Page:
Dogs may be known as “man’s best friend”, but not when they wreak havoc with your allergies. Here’s what you need to know on handling pets and allergies.
An allergy is your body’s over-response to something in the environment. You become allergic to your pet because you experience an allergic reaction to a protein found in their skin cells, saliva, or even urine.
You are likely to become triggered by the dead flakes of skin, known as dander, when your pet sheds. Any animal with fur can cause allergies, but usually it is associated with cats and dogs.
Cats seem to cause more allergies than dogs, but each person is different.
Interestingly, of all the allergens we come in contact with like mold, dust mites, pet dander, and pollen, cat dander is the smallest. That means the allergen remains in the air for at least 30 minutes after it is disturbed in a room. If you are allergic to cats, it is almost impossible to avoid the triggers.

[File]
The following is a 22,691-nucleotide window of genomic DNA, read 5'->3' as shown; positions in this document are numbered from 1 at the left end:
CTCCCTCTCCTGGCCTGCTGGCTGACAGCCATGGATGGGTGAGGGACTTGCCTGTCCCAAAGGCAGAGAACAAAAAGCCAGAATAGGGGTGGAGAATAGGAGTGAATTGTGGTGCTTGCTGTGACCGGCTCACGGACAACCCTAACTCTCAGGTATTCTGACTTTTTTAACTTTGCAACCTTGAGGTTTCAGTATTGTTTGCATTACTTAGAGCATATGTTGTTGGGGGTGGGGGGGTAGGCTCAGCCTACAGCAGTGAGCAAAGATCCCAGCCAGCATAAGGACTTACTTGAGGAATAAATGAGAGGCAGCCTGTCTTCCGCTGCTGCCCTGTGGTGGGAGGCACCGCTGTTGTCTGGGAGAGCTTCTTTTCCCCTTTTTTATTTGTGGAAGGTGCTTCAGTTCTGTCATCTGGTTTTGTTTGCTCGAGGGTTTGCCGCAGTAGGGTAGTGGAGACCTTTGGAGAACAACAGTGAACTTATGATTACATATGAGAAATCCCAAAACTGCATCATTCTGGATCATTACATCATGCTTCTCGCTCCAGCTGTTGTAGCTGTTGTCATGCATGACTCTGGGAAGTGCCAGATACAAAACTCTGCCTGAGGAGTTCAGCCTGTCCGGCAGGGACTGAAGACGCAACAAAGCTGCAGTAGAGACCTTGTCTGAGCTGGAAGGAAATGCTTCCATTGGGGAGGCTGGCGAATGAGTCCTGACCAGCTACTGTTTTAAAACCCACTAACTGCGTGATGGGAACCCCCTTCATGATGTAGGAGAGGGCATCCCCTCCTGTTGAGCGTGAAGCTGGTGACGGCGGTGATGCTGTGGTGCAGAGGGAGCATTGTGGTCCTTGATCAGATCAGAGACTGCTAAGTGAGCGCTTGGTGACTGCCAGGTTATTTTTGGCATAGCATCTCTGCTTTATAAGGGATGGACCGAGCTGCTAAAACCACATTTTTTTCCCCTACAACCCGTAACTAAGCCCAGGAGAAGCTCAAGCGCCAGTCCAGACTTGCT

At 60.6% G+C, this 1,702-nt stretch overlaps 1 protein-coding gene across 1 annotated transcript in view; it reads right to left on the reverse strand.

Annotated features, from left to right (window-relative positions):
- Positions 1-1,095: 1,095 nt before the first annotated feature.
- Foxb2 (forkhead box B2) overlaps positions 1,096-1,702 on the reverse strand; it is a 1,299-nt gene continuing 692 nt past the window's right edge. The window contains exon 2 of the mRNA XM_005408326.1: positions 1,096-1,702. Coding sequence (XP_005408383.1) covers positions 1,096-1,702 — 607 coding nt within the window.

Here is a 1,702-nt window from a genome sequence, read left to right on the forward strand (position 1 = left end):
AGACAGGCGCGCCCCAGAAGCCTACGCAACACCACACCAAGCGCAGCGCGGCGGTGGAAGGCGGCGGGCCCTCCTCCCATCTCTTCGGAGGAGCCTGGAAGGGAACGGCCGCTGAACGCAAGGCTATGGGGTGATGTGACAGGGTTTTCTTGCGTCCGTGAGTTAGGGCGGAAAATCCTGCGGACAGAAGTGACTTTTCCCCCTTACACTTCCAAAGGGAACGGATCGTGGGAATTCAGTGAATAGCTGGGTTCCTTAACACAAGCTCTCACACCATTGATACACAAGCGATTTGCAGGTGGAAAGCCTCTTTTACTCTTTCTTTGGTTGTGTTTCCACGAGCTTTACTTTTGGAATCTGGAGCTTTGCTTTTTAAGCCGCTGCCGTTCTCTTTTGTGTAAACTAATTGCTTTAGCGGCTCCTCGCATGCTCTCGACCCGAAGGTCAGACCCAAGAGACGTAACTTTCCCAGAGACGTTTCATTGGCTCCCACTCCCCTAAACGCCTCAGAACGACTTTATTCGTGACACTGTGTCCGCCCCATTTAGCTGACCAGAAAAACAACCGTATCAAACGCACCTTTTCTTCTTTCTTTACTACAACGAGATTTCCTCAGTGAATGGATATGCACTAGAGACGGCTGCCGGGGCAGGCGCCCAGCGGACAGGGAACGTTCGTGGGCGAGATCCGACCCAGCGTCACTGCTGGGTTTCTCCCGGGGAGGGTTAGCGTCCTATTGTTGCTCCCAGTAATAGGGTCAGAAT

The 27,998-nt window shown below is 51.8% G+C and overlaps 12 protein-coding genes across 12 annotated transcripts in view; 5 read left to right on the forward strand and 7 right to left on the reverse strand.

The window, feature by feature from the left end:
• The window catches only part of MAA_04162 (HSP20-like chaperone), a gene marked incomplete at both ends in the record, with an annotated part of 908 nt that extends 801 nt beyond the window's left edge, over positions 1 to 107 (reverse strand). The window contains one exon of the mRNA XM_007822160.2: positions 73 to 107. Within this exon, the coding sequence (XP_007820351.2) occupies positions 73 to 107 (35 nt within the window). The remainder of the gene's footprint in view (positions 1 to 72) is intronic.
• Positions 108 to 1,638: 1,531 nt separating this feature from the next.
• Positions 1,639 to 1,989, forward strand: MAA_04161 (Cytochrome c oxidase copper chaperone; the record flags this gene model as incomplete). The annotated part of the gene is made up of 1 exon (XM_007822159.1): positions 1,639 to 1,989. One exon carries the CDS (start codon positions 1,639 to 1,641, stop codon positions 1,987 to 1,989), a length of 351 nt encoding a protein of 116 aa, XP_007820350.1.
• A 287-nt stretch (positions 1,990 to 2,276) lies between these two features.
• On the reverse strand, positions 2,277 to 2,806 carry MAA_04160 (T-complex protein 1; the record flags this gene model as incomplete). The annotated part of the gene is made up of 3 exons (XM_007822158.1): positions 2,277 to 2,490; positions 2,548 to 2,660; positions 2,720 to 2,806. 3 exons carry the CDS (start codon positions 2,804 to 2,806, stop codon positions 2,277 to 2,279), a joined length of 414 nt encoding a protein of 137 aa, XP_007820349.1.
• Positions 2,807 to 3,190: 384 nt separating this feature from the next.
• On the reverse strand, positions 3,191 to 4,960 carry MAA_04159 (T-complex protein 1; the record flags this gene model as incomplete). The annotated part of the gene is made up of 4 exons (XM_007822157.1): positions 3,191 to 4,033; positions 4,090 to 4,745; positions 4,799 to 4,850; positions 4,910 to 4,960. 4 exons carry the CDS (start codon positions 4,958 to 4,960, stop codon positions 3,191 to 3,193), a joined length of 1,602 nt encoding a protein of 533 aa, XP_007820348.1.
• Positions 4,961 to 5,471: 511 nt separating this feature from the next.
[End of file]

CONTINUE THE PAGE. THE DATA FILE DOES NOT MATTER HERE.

Symptoms Of Pet Allergies
The most common symptom is inflammation of your nasal passages. You may have a runny nose, sneeze, and have itchy eyes, an itchy nose and roof of your mouth. You may experience post nasal drip, facial pressure and pain.
If you already suffer from asthma, you may have increased difficulty breathing, experience chest pain, and have trouble sleeping.
In addition, allergic dermatitis may occur like itchy skin, red patches or hives on the skin, and eczema.
Minimizing Pet Allergies
If you are able to minimize pet allergies, you can expect less severe reactions or have them happen less often. Of course, the only way to truly prevent pet allergies is to avoid the animal whenever you can.
The following medications may help:
- Antihistamines can reduce symptoms including itching, sneezing, and runny nose. Prescription antihistamines can be taken as a nasal spray.
- Corticosteroids can be given as a nasal spray to reduce inflammation and control symptoms.
- Decongestants can shrink swollen tissue and make it easier to breathe.